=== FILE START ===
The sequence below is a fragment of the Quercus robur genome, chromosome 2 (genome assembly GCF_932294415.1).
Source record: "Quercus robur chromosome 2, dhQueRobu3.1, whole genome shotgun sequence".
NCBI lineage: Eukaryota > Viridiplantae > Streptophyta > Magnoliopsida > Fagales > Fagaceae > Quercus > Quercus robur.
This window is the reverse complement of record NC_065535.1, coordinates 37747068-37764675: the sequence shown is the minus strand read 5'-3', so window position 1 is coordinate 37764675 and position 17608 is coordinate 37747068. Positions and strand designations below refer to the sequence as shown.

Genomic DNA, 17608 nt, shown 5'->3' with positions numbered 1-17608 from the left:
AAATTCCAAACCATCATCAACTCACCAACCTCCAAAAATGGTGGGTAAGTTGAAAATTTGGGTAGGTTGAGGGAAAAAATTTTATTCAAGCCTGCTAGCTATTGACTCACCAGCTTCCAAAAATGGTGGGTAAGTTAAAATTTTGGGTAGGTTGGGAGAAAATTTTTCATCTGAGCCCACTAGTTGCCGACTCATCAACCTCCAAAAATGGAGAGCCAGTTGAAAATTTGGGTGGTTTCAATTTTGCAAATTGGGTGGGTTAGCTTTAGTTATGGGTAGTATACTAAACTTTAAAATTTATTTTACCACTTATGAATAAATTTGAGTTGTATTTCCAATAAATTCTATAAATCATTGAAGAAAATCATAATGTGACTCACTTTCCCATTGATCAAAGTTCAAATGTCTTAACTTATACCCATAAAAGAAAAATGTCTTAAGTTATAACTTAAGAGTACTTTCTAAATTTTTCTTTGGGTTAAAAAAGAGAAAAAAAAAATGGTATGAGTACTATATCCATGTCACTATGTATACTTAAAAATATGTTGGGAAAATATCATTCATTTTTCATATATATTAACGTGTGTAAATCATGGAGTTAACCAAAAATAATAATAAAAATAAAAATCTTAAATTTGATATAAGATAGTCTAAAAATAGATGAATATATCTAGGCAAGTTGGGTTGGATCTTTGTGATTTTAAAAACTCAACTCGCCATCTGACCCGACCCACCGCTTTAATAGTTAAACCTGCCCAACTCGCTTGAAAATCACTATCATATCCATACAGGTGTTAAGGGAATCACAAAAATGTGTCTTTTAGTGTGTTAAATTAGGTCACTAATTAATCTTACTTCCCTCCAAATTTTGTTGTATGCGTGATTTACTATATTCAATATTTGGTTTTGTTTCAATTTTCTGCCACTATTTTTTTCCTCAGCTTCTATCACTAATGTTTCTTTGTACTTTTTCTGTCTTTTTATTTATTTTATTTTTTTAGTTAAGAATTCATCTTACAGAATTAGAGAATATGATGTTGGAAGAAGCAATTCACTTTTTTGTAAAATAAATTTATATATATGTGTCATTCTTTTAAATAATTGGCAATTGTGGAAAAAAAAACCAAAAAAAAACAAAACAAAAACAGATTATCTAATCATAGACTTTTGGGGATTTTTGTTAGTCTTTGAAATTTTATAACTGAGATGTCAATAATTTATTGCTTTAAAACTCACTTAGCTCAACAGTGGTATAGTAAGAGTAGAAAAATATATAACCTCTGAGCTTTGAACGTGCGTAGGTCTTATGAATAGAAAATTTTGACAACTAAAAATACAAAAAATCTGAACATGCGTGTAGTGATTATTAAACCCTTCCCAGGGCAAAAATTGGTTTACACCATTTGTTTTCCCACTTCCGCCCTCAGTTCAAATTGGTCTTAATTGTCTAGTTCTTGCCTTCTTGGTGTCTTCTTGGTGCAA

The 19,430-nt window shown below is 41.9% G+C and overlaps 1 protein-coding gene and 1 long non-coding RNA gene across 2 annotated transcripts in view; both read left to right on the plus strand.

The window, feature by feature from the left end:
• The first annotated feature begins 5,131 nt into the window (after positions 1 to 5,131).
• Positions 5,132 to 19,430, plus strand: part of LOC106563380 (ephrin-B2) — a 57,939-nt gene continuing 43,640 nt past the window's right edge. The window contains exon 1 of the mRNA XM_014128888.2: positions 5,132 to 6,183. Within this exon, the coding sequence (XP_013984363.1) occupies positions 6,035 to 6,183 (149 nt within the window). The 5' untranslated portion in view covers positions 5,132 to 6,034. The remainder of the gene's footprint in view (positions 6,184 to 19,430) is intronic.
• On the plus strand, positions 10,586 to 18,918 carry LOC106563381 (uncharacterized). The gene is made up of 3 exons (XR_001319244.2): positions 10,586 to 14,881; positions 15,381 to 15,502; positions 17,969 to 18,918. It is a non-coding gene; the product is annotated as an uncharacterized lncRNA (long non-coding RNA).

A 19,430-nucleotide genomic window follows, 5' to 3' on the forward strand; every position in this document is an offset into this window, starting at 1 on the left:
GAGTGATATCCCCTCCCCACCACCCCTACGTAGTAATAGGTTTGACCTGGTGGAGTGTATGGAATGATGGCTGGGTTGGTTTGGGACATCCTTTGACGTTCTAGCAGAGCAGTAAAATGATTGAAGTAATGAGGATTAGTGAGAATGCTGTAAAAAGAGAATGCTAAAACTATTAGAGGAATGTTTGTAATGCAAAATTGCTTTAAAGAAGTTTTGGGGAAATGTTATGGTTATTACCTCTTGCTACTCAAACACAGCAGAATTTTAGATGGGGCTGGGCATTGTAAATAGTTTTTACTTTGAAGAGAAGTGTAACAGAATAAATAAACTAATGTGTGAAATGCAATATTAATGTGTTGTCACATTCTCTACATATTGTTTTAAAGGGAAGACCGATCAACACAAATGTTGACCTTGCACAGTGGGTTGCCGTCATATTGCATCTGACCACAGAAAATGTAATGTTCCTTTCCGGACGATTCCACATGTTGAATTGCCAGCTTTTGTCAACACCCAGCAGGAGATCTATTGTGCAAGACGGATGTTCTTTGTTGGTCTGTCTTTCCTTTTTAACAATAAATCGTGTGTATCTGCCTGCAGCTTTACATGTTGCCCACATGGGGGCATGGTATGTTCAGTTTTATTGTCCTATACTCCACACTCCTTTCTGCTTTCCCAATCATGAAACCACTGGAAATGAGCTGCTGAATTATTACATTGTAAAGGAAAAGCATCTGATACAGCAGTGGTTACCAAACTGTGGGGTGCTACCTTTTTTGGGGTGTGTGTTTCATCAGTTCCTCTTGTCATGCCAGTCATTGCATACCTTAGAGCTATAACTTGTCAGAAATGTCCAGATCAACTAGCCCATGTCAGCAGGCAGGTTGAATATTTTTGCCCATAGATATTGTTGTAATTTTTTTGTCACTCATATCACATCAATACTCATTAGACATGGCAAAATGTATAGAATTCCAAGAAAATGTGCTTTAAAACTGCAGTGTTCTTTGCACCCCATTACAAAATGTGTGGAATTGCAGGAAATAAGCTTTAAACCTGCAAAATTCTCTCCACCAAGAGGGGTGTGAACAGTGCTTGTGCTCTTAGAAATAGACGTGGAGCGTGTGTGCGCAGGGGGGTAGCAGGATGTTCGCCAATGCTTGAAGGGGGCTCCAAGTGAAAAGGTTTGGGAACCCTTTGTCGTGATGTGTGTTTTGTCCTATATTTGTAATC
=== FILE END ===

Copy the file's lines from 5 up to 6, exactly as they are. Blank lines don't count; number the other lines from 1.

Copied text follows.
Genomic DNA, 17608 nt, shown 5'->3' with positions numbered 1-17608 from the left:
AAATTCCAAACCATCATCAACTCACCAACCTCCAAAAATGGTGGGTAAGTTGAAAATTTGGGTAGGTTGAGGGAAAAAATTTTATTCAAGCCTGCTAGCTATTGACTCACCAGCTTCCAAAAATGGTGGGTAAGTTAAAATTTTGGGTAGGTTGGGAGAAAATTTTTCATCTGAGCCCACTAGTTGCCGACTCATCAACCTCCAAAAATGGAGAGCCAGTTGAAAATTTGGGTGGTTTCAATTTTGCAAATTGGGTGGGTTAGCTTTAGTTATGGGTAGTATACTAAACTTTAAAATTTATTTTACCACTTATGAATAAATTTGAGTTGTATTTCCAATAAATTCTATAAATCATTGAAGAAAATCATAATGTGACTCACTTTCCCATTGATCAAAGTTCAAATGTCTTAACTTATACCCATAAAAGAAAAATGTCTTAAGTTATAACTTAAGAGTACTTTCTAAATTTTTCTTTGGGTTAAAAAAGAGAAAAAAAAAATGGTATGAGTACTATATCCATGTCACTATGTATACTTAAAAATATGTTGGGAAAATATCATTCATTTTTCATATATATTAACGTGTGTAAATCATGGAGTTAACCAAAAATAATAATAAAAATAAAAATCTTAAATTTGATATAAGATAGTCTAAAAATAGATGAATATATCTAGGCAAGTTGGGTTGGATCTTTGTGATTTTAAAAACTCAACTCGCCATCTGACCCGACCCACCGCTTTAATAGTTAAACCTGCCCAACTCGCTTGAAAATCACTATCATATCCATACAGGTGTTAAGGGAATCACAAAAATGTGTCTTTTAGTGTGTTAAATTAGGTCACTAATTAATCTTACTTCCCTCCAAATTTTGTTGTATGCGTGATTTACTATATTCAATATTTGGTTTTGTTTCAATTTTCTGCCACTATTTTTTTCCTCAGCTTCTATCACTAATGTTTCTTTGTACTTTTTCTGTCTTTTTATTTATTTTATTTTTTTAGTTAAGAATTCATCTTACAGAATTAGAGAATATGATGTTGGAAGAAGCAATTCACTTTTTTGTAAAATAAATTTATATATATGTGTCATTCTTTTAAATAATTGGCAATTGTGGAAAAAAAAACCAAAAAAAAACAAAACAAAAACAGATTATCTAATCATAGACTTTTGGGGATTTTTGTTAGTCTTTGAAATTTTATAACTGAGATGTCAATAATTTATTGCTTTAAAACTCACTTAGCTCAACAGTGGTATAGTAAGAGTAGAAAAATATATAACCTCTGAGCTTTGAACGTGCGTAGGTCTTATGAATAGAAAATTTTGACAACTAAAAATACAAAAAATCTGAACATGCGTGTAGTGATTATTAAACCCTTCCCAGGGCAAAAATTGGTTTACACCATTTGTTTTCCCACTTCCGCCCTCAGTTCAAATTGGTCTTAATTGTCTAGTTCTTGCCTTCTTGGTGTCTTCTTGGTGCAA